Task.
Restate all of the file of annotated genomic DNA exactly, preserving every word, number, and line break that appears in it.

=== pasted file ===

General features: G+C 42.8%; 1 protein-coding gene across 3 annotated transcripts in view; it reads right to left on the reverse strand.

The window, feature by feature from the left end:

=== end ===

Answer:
General features: G+C 42.8%; 1 protein-coding gene across 3 annotated transcripts in view; it reads right to left on the reverse strand.

The window, feature by feature from the left end: